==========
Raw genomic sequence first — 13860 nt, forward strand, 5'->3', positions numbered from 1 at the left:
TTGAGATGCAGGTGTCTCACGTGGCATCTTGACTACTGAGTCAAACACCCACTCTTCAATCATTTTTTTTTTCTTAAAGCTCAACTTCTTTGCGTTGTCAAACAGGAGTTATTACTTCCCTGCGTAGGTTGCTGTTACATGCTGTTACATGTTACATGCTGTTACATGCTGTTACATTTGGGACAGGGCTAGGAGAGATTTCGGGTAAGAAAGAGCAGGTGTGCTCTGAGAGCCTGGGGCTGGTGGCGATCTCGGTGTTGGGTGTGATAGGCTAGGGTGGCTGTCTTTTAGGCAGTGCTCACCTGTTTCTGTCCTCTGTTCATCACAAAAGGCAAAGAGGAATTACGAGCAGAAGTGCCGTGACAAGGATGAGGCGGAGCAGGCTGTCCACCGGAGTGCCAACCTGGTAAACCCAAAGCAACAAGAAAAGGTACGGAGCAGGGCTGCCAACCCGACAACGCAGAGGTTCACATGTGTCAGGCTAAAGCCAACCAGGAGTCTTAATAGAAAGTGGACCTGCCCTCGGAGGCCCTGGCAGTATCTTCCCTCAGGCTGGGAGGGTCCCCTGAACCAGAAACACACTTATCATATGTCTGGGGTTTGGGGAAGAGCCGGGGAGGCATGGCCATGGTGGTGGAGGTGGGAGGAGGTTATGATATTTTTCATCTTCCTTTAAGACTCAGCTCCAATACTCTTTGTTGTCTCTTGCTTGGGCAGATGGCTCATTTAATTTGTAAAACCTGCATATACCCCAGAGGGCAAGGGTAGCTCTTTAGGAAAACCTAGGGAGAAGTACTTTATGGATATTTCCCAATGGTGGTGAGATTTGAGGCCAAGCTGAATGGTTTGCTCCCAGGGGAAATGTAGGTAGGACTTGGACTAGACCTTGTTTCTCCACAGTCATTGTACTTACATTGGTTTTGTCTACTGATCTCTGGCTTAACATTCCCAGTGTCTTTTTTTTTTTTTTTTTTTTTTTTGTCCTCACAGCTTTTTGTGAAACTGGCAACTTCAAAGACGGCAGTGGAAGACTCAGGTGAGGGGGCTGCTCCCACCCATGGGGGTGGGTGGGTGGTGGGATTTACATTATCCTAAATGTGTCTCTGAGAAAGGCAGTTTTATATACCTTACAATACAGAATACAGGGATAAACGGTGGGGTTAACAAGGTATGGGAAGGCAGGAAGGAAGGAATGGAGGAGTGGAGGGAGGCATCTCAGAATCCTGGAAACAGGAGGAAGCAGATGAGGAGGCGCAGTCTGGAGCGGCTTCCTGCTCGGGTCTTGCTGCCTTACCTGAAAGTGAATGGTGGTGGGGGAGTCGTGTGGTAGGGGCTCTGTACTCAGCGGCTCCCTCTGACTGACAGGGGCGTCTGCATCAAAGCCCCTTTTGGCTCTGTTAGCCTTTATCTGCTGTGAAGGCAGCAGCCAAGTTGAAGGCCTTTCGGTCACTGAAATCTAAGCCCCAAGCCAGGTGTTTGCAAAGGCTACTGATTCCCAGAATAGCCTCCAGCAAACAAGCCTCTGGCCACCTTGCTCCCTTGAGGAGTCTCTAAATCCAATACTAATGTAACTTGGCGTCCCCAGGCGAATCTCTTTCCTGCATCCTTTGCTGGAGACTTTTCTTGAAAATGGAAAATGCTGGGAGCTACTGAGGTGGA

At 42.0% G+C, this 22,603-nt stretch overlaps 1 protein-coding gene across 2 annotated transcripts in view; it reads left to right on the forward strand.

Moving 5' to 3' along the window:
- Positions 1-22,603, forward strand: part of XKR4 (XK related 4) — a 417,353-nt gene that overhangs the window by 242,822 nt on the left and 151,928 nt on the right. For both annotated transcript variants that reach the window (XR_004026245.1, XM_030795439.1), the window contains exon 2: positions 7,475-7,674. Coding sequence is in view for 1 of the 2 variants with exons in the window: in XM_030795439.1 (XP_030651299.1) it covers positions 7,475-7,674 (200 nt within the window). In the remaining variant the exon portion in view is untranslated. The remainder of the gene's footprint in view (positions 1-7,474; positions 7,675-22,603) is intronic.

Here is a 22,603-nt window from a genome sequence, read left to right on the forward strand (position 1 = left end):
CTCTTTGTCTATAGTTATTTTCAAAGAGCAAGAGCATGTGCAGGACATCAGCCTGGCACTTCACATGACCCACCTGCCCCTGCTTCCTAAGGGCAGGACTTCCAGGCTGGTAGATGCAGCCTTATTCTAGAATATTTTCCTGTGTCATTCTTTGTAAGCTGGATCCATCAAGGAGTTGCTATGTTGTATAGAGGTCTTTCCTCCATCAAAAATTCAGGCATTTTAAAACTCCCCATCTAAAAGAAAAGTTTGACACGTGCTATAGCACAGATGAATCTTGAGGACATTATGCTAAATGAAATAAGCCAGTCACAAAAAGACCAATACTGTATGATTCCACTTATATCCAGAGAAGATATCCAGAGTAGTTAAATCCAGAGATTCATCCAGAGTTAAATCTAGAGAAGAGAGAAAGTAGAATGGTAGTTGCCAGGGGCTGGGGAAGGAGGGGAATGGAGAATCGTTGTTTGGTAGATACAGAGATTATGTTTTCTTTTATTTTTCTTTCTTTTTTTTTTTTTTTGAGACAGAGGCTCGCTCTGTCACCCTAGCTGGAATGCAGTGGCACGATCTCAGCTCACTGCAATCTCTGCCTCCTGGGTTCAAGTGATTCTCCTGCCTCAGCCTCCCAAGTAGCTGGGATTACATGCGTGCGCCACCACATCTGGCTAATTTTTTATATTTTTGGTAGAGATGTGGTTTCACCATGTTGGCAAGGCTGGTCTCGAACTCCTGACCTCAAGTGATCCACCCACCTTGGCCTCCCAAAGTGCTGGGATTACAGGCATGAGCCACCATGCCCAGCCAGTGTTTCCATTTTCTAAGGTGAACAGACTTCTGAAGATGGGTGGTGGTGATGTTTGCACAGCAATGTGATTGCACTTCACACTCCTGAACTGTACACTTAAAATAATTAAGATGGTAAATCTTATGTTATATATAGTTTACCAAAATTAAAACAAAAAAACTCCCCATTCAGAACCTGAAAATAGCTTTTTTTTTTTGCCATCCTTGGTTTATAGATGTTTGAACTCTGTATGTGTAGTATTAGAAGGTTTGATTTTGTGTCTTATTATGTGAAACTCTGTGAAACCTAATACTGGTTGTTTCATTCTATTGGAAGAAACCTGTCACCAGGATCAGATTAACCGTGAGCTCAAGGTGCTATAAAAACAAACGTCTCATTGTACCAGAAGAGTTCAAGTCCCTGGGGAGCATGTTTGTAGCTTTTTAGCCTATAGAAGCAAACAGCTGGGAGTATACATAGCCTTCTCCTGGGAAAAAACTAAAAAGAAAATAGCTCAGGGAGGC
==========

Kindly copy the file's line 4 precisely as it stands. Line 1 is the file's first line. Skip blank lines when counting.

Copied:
Moving 5' to 3' along the window: